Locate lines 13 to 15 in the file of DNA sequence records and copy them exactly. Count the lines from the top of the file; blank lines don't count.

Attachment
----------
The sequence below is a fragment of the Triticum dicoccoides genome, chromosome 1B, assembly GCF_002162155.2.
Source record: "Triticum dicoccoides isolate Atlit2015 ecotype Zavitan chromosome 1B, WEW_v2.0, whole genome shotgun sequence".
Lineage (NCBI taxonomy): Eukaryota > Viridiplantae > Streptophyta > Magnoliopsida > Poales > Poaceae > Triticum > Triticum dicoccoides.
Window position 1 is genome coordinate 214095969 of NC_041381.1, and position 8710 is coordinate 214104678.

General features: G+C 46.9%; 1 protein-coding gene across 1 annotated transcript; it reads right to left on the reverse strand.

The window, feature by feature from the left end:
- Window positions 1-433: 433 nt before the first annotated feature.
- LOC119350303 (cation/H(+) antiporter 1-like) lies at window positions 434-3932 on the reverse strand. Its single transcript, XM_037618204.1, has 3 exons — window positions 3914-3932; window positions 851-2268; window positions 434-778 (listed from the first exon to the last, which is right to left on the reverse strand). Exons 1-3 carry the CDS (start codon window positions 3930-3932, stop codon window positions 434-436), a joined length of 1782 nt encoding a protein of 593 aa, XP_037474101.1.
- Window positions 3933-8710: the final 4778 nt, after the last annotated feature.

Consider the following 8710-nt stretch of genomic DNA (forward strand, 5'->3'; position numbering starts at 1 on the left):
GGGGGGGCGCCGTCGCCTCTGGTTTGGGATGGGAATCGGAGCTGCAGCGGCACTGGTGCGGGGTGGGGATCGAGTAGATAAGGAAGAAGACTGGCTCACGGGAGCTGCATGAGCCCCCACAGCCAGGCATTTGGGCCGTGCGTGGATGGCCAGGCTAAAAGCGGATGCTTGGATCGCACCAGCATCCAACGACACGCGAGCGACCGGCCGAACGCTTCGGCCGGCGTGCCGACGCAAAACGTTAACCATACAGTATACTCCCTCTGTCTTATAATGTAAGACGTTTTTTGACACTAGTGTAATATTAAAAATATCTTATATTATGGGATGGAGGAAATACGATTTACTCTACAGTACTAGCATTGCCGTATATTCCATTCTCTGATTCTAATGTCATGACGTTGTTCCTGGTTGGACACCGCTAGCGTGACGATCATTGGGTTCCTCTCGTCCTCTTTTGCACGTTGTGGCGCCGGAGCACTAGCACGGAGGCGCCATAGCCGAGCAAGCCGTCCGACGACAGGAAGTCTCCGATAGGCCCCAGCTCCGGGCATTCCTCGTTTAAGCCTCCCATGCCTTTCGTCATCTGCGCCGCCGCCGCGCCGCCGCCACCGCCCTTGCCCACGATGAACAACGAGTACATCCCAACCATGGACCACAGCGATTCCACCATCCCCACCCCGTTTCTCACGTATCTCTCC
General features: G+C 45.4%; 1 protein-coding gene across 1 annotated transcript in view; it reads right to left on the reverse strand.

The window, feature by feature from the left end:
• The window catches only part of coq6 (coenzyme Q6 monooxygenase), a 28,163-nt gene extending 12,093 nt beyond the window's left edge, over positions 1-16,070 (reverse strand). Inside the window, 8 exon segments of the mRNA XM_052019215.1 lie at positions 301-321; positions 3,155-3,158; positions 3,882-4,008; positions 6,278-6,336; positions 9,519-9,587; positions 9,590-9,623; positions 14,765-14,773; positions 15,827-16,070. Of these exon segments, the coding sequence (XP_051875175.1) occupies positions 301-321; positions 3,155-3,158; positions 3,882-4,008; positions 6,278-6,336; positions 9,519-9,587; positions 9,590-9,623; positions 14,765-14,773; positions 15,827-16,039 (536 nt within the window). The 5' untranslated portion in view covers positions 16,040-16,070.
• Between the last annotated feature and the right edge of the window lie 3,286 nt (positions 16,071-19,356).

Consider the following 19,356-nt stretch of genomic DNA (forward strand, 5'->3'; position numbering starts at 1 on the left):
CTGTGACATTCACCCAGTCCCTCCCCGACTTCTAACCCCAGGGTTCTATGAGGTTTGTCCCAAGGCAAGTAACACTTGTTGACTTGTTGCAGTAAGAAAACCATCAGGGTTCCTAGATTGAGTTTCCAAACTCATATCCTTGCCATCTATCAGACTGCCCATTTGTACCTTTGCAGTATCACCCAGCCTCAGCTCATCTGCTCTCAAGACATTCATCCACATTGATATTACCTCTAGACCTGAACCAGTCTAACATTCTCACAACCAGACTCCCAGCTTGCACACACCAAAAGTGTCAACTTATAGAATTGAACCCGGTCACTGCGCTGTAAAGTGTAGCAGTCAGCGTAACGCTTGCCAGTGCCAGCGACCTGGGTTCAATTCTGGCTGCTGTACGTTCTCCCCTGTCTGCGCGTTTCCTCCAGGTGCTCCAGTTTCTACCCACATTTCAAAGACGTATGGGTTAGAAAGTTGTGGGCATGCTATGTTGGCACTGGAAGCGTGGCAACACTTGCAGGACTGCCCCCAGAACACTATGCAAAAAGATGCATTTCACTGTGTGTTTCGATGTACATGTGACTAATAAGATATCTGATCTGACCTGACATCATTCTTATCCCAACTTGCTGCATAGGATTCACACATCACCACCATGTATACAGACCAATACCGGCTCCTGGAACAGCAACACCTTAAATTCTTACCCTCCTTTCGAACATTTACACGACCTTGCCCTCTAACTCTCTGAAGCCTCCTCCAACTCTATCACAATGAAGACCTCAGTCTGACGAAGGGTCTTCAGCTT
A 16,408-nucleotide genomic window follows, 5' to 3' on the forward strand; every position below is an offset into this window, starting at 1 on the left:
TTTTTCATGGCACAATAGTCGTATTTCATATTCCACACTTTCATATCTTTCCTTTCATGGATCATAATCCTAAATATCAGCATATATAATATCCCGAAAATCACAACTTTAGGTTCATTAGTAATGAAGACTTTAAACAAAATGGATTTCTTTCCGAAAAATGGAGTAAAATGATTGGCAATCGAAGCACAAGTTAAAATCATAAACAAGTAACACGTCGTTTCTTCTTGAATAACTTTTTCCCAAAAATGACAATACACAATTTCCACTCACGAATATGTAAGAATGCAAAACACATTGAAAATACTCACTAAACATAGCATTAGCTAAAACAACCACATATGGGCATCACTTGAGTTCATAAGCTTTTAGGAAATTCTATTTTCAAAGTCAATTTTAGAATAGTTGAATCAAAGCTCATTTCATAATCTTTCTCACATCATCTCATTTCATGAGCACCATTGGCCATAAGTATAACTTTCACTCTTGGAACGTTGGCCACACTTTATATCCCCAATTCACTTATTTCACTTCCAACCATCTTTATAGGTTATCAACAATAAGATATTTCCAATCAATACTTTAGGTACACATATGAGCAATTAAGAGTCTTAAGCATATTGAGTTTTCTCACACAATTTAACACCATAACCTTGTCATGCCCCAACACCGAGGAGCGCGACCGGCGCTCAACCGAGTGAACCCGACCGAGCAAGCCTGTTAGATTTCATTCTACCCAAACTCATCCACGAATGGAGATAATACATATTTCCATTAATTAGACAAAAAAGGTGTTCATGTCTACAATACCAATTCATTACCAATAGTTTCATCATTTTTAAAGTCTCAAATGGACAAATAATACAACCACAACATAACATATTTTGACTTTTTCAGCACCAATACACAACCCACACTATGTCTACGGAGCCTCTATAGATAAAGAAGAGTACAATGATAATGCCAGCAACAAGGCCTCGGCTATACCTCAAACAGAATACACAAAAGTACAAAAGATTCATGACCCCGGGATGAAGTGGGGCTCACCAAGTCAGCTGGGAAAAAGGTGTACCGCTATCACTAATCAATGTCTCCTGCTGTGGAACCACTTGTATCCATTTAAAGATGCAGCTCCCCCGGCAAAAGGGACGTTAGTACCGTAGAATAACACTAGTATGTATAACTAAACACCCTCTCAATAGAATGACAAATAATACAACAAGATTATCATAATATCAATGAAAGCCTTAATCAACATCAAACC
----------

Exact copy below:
The window, feature by feature from the left end:
• The window catches only part of coq6 (coenzyme Q6 monooxygenase), a 28,163-nt gene extending 12,093 nt beyond the window's left edge, over positions 1-16,070 (reverse strand). Inside the window, 8 exon segments of the mRNA XM_052019215.1 lie at positions 301-321; positions 3,155-3,158; positions 3,882-4,008; positions 6,278-6,336; positions 9,519-9,587; positions 9,590-9,623; positions 14,765-14,773; positions 15,827-16,070. Of these exon segments, the coding sequence (XP_051875175.1) occupies positions 301-321; positions 3,155-3,158; positions 3,882-4,008; positions 6,278-6,336; positions 9,519-9,587; positions 9,590-9,623; positions 14,765-14,773; positions 15,827-16,039 (536 nt within the window). The 5' untranslated portion in view covers positions 16,040-16,070.
• Between the last annotated feature and the right edge of the window lie 3,286 nt (positions 16,071-19,356).